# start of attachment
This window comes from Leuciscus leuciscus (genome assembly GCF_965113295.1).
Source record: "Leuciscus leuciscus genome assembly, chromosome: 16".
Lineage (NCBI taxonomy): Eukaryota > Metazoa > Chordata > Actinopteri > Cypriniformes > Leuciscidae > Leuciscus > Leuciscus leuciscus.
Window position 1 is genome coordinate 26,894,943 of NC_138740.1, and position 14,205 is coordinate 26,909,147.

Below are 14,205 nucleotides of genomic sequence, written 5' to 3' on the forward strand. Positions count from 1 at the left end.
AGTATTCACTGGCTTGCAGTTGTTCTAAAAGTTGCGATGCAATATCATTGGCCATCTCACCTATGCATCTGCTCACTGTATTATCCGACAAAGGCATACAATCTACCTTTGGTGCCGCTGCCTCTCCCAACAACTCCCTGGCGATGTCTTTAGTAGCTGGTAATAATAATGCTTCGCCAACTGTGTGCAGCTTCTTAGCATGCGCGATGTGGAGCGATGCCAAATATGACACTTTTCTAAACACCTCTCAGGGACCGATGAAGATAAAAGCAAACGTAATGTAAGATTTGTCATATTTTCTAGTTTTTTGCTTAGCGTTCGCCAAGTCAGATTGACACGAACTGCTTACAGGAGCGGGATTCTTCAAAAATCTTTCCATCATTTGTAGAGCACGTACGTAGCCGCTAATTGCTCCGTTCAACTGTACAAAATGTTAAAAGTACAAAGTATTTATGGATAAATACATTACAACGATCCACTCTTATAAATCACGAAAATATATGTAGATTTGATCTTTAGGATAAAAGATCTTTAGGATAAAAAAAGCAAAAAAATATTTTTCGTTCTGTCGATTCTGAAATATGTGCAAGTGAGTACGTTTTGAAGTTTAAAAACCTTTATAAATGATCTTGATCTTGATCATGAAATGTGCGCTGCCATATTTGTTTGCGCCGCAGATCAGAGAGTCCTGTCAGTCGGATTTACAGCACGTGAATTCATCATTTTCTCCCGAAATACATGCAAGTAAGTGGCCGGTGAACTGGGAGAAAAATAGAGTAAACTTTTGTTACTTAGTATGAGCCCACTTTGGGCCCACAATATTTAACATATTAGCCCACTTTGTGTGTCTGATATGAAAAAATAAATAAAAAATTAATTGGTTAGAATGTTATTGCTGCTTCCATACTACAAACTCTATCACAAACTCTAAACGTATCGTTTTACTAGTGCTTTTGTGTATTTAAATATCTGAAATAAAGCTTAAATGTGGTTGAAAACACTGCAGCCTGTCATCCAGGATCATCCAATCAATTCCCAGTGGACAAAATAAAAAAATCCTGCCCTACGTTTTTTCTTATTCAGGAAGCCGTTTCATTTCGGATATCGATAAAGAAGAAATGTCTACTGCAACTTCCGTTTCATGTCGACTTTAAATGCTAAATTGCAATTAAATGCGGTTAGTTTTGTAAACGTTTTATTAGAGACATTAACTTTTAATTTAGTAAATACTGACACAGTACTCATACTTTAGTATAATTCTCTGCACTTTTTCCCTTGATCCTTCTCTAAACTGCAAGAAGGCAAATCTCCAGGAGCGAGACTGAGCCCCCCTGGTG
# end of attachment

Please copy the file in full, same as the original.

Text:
This window comes from Leuciscus leuciscus (genome assembly GCF_965113295.1).
Source record: "Leuciscus leuciscus genome assembly, chromosome: 16".
Lineage (NCBI taxonomy): Eukaryota > Metazoa > Chordata > Actinopteri > Cypriniformes > Leuciscidae > Leuciscus > Leuciscus leuciscus.
Window position 1 is genome coordinate 26,894,943 of NC_138740.1, and position 14,205 is coordinate 26,909,147.

Below are 14,205 nucleotides of genomic sequence, written 5' to 3' on the forward strand. Positions count from 1 at the left end.
AGTATTCACTGGCTTGCAGTTGTTCTAAAAGTTGCGATGCAATATCATTGGCCATCTCACCTATGCATCTGCTCACTGTATTATCCGACAAAGGCATACAATCTACCTTTGGTGCCGCTGCCTCTCCCAACAACTCCCTGGCGATGTCTTTAGTAGCTGGTAATAATAATGCTTCGCCAACTGTGTGCAGCTTCTTAGCATGCGCGATGTGGAGCGATGCCAAATATGACACTTTTCTAAACACCTCTCAGGGACCGATGAAGATAAAAGCAAACGTAATGTAAGATTTGTCATATTTTCTAGTTTTTTGCTTAGCGTTCGCCAAGTCAGATTGACACGAACTGCTTACAGGAGCGGGATTCTTCAAAAATCTTTCCATCATTTGTAGAGCACGTACGTAGCCGCTAATTGCTCCGTTCAACTGTACAAAATGTTAAAAGTACAAAGTATTTATGGATAAATACATTACAACGATCCACTCTTATAAATCACGAAAATATATGTAGATTTGATCTTTAGGATAAAAGATCTTTAGGATAAAAAAAGCAAAAAAATATTTTTCGTTCTGTCGATTCTGAAATATGTGCAAGTGAGTACGTTTTGAAGTTTAAAAACCTTTATAAATGATCTTGATCTTGATCATGAAATGTGCGCTGCCATATTTGTTTGCGCCGCAGATCAGAGAGTCCTGTCAGTCGGATTTACAGCACGTGAATTCATCATTTTCTCCCGAAATACATGCAAGTAAGTGGCCGGTGAACTGGGAGAAAAATAGAGTAAACTTTTGTTACTTAGTATGAGCCCACTTTGGGCCCACAATATTTAACATATTAGCCCACTTTGTGTGTCTGATATGAAAAAATAAATAAAAAATTAATTGGTTAGAATGTTATTGCTGCTTCCATACTACAAACTCTATCACAAACTCTAAACGTATCGTTTTACTAGTGCTTTTGTGTATTTAAATATCTGAAATAAAGCTTAAATGTGGTTGAAAACACTGCAGCCTGTCATCCAGGATCATCCAATCAATTCCCAGTGGACAAAATAAAAAAATCCTGCCCTACGTTTTTTCTTATTCAGGAAGCCGTTTCATTTCGGATATCGATAAAGAAGAAATGTCTACTGCAACTTCCGTTTCATGTCGACTTTAAATGCTAAATTGCAATTAAATGCGGTTAGTTTTGTAAACGTTTTATTAGAGACATTAACTTTTAATTTAGTAAATACTGACACAGTACTCATACTTTAGTATAATTCTCTGCACTTTTTCCCTTGATCCTTCTCTAAACTGCAAGAAGGCAAATCTCCAGGAGCGAGACTGAGCCCCCCTGGTG